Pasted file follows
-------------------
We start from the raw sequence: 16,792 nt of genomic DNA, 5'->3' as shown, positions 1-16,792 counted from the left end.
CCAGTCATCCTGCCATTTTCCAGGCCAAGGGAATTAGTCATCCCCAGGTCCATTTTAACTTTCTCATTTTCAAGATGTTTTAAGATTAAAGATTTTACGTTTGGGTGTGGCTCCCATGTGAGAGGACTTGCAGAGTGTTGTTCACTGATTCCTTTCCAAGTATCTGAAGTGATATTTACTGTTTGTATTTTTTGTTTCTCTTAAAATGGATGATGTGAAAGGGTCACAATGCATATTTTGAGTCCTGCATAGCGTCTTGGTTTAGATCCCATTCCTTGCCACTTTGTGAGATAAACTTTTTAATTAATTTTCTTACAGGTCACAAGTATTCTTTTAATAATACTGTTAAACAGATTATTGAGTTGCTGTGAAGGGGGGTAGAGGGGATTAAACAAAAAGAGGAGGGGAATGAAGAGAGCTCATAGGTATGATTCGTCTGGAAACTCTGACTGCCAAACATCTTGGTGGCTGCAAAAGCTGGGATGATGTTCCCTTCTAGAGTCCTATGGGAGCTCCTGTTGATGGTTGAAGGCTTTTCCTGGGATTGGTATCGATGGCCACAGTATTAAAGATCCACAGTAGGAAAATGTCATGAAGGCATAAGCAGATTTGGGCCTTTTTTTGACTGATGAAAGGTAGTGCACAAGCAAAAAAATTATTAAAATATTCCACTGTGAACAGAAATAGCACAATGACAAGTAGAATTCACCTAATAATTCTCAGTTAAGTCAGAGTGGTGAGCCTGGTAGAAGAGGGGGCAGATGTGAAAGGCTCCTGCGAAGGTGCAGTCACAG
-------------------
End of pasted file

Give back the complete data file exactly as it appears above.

We start from the raw sequence: 16,792 nt of genomic DNA, 5'->3' as shown, positions 1-16,792 counted from the left end.
CCAGTCATCCTGCCATTTTCCAGGCCAAGGGAATTAGTCATCCCCAGGTCCATTTTAACTTTCTCATTTTCAAGATGTTTTAAGATTAAAGATTTTACGTTTGGGTGTGGCTCCCATGTGAGAGGACTTGCAGAGTGTTGTTCACTGATTCCTTTCCAAGTATCTGAAGTGATATTTACTGTTTGTATTTTTTGTTTCTCTTAAAATGGATGATGTGAAAGGGTCACAATGCATATTTTGAGTCCTGCATAGCGTCTTGGTTTAGATCCCATTCCTTGCCACTTTGTGAGATAAACTTTTTAATTAATTTTCTTACAGGTCACAAGTATTCTTTTAATAATACTGTTAAACAGATTATTGAGTTGCTGTGAAGGGGGGTAGAGGGGATTAAACAAAAAGAGGAGGGGAATGAAGAGAGCTCATAGGTATGATTCGTCTGGAAACTCTGACTGCCAAACATCTTGGTGGCTGCAAAAGCTGGGATGATGTTCCCTTCTAGAGTCCTATGGGAGCTCCTGTTGATGGTTGAAGGCTTTTCCTGGGATTGGTATCGATGGCCACAGTATTAAAGATCCACAGTAGGAAAATGTCATGAAGGCATAAGCAGATTTGGGCCTTTTTTTGACTGATGAAAGGTAGTGCACAAGCAAAAAAATTATTAAAATATTCCACTGTGAACAGAAATAGCACAATGACAAGTAGAATTCACCTAATAATTCTCAGTTAAGTCAGAGTGGTGAGCCTGGTAGAAGAGGGGGCAGATGTGAAAGGCTCCTGCGAAGGTGCAGTCACAG